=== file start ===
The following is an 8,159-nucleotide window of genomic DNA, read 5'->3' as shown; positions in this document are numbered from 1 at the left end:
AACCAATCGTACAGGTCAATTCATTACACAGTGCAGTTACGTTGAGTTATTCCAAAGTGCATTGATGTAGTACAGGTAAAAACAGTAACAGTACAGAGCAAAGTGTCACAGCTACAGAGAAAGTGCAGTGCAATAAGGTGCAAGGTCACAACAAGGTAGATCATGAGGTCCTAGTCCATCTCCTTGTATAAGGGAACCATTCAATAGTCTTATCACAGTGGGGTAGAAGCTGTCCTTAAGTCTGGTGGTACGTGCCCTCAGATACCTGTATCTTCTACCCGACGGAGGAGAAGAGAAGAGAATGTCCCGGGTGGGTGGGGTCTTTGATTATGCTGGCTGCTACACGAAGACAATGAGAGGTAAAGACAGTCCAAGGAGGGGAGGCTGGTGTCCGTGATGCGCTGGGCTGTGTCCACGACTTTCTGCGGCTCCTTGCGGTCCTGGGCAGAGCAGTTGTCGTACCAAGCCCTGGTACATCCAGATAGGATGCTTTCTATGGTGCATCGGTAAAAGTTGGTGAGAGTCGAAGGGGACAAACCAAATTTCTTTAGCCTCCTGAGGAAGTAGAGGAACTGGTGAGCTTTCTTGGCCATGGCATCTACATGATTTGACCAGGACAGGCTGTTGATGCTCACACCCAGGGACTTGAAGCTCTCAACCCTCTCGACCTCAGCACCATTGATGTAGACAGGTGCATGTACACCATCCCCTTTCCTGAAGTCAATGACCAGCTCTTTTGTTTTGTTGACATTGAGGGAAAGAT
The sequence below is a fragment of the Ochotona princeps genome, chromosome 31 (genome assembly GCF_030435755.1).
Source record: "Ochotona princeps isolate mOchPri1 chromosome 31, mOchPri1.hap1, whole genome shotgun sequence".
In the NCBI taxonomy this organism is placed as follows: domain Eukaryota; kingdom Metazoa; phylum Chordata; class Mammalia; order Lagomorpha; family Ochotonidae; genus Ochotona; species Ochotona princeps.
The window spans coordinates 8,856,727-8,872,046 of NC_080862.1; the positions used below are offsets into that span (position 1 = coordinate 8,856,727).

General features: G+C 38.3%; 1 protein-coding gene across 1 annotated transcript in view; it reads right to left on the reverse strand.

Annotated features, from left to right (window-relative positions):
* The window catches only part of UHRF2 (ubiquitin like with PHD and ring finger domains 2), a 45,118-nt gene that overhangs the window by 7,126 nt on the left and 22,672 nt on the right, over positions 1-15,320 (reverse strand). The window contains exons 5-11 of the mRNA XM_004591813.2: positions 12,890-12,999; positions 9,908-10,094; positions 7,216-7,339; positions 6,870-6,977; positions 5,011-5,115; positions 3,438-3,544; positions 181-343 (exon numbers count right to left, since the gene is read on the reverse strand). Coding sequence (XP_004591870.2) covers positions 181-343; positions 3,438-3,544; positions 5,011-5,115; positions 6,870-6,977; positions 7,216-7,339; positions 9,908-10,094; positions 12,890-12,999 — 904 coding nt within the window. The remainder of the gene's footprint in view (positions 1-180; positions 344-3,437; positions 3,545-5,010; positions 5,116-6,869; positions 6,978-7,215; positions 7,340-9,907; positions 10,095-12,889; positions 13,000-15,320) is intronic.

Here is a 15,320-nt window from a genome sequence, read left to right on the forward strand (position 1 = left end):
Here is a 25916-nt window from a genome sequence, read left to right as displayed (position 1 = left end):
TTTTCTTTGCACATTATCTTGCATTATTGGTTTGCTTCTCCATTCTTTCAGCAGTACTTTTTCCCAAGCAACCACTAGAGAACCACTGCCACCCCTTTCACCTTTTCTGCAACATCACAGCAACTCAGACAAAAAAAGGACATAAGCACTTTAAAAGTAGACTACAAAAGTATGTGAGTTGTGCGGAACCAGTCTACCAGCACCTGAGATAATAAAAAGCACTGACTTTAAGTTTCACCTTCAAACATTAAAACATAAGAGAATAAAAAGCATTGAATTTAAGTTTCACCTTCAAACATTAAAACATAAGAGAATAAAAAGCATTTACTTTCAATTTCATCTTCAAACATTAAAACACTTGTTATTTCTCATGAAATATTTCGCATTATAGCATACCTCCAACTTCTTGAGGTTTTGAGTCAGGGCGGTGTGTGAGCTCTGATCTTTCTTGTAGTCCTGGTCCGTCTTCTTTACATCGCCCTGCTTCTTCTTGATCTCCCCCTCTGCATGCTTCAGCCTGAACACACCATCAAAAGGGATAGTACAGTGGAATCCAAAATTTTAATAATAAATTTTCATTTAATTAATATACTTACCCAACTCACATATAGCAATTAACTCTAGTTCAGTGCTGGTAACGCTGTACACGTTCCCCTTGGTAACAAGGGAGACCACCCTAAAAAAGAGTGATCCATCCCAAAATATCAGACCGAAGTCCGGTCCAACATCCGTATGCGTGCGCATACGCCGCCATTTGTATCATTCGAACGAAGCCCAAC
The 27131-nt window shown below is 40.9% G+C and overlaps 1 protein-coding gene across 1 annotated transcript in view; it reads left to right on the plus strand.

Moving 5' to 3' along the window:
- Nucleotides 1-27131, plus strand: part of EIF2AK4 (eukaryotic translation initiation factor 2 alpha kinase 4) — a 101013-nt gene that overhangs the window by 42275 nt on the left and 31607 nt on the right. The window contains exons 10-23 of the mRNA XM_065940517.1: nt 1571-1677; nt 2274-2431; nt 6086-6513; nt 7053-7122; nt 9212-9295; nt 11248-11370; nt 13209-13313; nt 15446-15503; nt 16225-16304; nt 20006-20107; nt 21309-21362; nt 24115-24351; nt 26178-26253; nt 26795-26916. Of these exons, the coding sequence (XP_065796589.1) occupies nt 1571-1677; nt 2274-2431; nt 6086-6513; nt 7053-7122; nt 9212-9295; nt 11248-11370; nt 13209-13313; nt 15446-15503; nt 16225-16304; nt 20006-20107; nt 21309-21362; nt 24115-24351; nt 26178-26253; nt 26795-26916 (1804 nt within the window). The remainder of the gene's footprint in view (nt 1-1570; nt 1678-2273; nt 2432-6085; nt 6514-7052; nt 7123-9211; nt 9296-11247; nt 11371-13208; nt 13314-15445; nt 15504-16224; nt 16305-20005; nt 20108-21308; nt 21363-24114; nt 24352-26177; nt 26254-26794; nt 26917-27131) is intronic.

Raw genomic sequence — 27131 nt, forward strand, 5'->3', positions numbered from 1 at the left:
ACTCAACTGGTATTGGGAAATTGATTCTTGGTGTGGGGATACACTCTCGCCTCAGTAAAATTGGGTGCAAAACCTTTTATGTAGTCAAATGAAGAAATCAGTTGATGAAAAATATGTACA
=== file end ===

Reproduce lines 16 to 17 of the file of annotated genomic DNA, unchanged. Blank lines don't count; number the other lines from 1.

Raw genomic sequence — 27131 nt, forward strand, 5'->3', positions numbered from 1 at the left:
ACTCAACTGGTATTGGGAAATTGATTCTTGGTGTGGGGATACACTCTCGCCTCAGTAAAATTGGGTGCAAAACCTTTTATGTAGTCAAATGAAGAAATCAGTTGATGAAAAATATGTACA